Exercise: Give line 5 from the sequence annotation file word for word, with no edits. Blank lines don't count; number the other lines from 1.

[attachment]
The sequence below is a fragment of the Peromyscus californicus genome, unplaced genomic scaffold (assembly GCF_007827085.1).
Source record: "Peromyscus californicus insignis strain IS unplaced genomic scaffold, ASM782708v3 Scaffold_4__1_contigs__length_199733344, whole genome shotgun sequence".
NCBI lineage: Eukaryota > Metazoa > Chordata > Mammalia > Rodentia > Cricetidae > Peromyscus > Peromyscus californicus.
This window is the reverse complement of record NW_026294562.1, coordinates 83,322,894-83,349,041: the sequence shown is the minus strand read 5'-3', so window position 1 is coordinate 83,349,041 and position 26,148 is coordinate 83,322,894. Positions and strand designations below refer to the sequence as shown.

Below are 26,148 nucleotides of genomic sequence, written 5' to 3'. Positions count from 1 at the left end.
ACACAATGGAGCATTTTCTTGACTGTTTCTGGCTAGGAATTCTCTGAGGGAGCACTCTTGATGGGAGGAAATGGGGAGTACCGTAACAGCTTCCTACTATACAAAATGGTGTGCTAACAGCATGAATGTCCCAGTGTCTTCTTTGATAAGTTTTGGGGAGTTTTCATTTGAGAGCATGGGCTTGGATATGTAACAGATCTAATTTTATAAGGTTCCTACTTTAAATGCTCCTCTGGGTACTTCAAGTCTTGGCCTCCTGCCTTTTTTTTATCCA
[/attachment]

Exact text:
Below are 26,148 nucleotides of genomic sequence, written 5' to 3'. Positions count from 1 at the left end.